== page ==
Tag: James Carafano

British Military Cuts, Conservatives, and Neocons

Yesterday, Prime Minister David Cameron announced Britain’s biggest defense cuts since World War II. The cuts affect the British military across the board.

The Army will shed 7,000 troops; the Royal Navy and Royal Air Force will each lose 5,000 personnel; the total workforce in the Ministry of Defence, including civilians, will contract by 42,000. The Navy’s destroyer fleet will shrink from 23 to 19. Two aircraft carriers – already under construction – will be completed, but one of the two will be either mothballed or sold within a few years. Whether the one remaining flattop in the British fleet will actually deploy with an operational fixed-wing aircraft is an open question. They’ve decided to jettison their Harriers; a technological marvel when it was first introduced, it has a limited range and a poor safety record. In its place, the Brits still intend to purchase Joint Strike Fighters, but not the short take-off and vertical landing (STOVL) version.

And right on cue, Max Boot argues in today’s Wall Street Journal, following the Heritage Foundation’s James Carafano’s example, that fiscal conservatives should not use these cuts as an example of how to reign in deficits. According to Boot and Carafano, military spending is off-limits. Period.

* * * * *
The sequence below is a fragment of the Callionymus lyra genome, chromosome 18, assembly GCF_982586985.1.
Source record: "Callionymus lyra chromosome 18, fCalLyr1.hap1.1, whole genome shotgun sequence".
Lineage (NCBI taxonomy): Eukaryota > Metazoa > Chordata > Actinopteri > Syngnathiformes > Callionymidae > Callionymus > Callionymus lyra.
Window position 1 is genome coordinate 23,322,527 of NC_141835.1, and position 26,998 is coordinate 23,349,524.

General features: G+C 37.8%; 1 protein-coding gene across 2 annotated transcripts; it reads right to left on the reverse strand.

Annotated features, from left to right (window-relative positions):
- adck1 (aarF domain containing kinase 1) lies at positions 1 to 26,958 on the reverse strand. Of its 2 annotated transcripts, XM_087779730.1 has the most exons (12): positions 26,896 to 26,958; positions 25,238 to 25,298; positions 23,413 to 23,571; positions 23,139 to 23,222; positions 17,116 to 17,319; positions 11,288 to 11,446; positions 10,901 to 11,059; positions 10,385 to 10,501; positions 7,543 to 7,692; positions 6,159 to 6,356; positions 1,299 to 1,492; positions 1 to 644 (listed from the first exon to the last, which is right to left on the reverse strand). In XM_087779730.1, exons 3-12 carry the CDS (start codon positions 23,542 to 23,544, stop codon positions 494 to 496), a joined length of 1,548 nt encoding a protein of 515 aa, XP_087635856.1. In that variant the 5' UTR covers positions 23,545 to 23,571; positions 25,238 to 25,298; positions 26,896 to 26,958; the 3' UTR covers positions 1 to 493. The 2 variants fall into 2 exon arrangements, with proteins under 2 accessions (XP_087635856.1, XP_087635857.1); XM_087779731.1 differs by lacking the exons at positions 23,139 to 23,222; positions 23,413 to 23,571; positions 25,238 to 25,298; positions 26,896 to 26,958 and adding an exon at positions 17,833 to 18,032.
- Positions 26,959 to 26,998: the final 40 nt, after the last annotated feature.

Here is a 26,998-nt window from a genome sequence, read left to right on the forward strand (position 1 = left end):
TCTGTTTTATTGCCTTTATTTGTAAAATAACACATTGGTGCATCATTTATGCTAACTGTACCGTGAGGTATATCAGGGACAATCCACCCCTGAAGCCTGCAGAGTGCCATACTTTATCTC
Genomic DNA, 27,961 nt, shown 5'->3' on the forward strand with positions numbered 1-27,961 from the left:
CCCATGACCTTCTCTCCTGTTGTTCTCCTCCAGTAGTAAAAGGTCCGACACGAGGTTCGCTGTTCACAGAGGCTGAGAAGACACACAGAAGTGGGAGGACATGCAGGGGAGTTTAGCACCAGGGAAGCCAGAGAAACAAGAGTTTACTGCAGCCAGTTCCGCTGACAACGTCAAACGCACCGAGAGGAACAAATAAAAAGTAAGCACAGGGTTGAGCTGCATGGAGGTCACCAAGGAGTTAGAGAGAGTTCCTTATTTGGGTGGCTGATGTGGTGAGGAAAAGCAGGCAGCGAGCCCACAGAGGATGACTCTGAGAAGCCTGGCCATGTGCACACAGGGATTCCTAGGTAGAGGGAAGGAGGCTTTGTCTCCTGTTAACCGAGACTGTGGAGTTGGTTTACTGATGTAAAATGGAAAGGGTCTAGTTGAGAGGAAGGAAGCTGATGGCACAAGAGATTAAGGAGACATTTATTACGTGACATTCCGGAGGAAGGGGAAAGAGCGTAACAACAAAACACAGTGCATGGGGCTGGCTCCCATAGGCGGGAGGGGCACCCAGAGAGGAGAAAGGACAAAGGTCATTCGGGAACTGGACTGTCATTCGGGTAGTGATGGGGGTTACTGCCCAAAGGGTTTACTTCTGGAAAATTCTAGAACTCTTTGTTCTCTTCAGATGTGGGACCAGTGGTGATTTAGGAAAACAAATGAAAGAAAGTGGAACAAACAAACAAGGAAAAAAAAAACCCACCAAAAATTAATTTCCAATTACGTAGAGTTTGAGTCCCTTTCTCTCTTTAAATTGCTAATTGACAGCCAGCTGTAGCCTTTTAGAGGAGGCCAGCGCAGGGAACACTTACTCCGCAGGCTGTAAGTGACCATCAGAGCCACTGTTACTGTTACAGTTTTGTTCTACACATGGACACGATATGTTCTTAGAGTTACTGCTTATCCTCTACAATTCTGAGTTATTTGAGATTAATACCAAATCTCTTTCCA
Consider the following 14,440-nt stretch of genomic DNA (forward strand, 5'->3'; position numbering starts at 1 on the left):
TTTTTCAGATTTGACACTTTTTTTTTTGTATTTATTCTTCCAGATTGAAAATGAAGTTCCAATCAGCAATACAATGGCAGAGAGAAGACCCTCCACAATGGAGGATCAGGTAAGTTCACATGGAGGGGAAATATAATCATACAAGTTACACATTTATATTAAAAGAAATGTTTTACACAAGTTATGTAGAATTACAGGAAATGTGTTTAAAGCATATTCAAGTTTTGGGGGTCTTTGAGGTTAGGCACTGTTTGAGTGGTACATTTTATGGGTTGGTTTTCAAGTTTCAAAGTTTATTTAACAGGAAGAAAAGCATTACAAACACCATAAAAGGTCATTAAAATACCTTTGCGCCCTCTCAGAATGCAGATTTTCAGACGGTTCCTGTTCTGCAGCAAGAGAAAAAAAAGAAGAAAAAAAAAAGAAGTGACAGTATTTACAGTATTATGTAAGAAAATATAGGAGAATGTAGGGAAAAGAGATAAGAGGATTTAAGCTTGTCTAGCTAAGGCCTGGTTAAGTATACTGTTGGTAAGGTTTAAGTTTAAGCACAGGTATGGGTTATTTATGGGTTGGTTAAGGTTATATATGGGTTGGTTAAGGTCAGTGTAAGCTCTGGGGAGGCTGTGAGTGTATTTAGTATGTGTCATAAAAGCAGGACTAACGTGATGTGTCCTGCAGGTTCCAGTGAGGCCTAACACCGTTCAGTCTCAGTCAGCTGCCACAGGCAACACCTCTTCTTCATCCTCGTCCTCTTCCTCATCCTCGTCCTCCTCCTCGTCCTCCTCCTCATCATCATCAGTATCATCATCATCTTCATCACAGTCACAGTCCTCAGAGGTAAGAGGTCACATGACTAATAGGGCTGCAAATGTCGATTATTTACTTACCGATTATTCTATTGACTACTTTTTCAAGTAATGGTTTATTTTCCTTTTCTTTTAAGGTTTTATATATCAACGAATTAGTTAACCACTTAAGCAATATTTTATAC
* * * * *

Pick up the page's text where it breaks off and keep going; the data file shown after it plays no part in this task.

But as I note at The Skeptics, most Americans do not buy into this argument:

In Boot’s telling, Cameron’s decision inevitably places a heavier burden on the shoulders of American taxpayers and American troops.

But why should Americans perform a function for other governments that they are obligated by tradition, law and reason to perform for themselves? Defense is, as Boot notes, “one of the core responsibilities of government.” I would go one better: defense is one of the only legitimate responsibilities for government. So why does Max Boot think that Americans should simply resign themselves to take on this burden, doing for others what they should do for themselves?

I suspect that he fears that most Americans are not comfortable with the role that he and his neoconservative allies have preached for nearly two decades, hence his preemptive shot across the bow of the incoming congressional class that will have been elected on a platform of reducing the burden of government. True, the public is easily swayed, and not inclined to vote on foreign policy matters, in general, but as I noted here on Monday, it seems unlikely that the same Tea Partiers who want the U.S. government to do less in the United States are anxious to do more everywhere else. And, indeed, such sentiments are not confined to conservatives and constitutionalists who are keenly aware of government’s inherent limitations. Recent surveys by the Chicago Council of on Global Affairs (.pdf) and the Pew Research Center (here) definitively demonstrate that the public writ large is anxious to shed the role of global policeman.